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The Intelligent Investor is based on value investing, an investment approach Graham began teaching at Columbia Business School in 1928. Graham's philosophy of "value investing" - which shields investors from substantial error and teaches them to develop long-term strategies - has made The Intelligent Investor the stock market bible ever since its original publication in 1949.

Warren Buffett describes "The Intelligent Investor" as "by far the best book on investing ever written"

Most important takeaways from the book:

"Mr. Market" and Margin of Safety
Graham stressed the importance of looking at the market as one would a business partner who offers to buy you out, or sell you his interest daily. Graham referred to this imaginary person as "Mr. Market." Graham said that sometimes Mr. Market's price makes sense, but sometimes it is way too high or low given the economic realities of the business.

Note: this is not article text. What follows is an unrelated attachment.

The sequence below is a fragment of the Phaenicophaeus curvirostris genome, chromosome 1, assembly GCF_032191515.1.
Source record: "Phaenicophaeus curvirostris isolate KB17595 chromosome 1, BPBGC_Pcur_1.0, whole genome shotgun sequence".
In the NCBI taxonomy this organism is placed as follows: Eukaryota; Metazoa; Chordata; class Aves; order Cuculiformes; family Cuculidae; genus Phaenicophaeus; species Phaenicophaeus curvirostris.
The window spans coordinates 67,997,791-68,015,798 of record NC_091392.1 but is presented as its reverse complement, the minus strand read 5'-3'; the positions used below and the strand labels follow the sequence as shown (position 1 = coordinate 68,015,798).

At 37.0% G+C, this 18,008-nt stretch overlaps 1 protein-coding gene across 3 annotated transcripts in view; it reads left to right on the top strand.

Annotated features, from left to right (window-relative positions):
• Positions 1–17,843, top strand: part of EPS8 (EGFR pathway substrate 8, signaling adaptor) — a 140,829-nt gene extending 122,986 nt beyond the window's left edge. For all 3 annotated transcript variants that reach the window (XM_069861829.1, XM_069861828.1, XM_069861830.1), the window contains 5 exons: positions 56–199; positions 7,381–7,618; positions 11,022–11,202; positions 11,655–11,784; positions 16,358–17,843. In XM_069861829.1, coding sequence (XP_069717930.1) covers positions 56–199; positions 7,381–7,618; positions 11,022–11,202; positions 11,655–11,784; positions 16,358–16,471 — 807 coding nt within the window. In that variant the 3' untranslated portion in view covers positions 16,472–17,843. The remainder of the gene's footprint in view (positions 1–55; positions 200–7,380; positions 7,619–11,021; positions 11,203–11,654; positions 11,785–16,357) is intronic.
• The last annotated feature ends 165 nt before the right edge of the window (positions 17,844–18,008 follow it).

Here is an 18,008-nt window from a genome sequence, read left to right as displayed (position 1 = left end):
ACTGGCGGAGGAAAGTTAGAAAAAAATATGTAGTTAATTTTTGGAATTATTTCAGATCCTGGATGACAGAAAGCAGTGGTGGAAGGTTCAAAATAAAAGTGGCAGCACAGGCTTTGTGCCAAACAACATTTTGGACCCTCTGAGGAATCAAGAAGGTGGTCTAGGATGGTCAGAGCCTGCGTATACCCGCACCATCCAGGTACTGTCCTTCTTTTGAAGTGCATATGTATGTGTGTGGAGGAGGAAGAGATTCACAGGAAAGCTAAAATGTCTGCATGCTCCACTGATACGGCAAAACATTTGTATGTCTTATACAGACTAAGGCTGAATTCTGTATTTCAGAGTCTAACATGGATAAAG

You, as the investor, are free to buy Mr. Market's interest, sell out to him or even ignore him if you don't like his price. You may ignore him because he always comes back tomorrow with a different offer. This is the "use market" psychology. Graham viewed the freedom to be able to say "no" as a major advantage the average investor had over the professional who was required to be invested always, regardless of the current valuation of securities.
Graham also stressed the importance of always having a margin of safety in one's investments. This meant only buying into a stock at a price that is well below a conservative valuation of the business. This is important because it allows profit on the upside as the market eventually revalues the stock to its fair value, and it also gives some protection on the downside if things don't work out as planned and the business falters. This was the mathematical side of his work.
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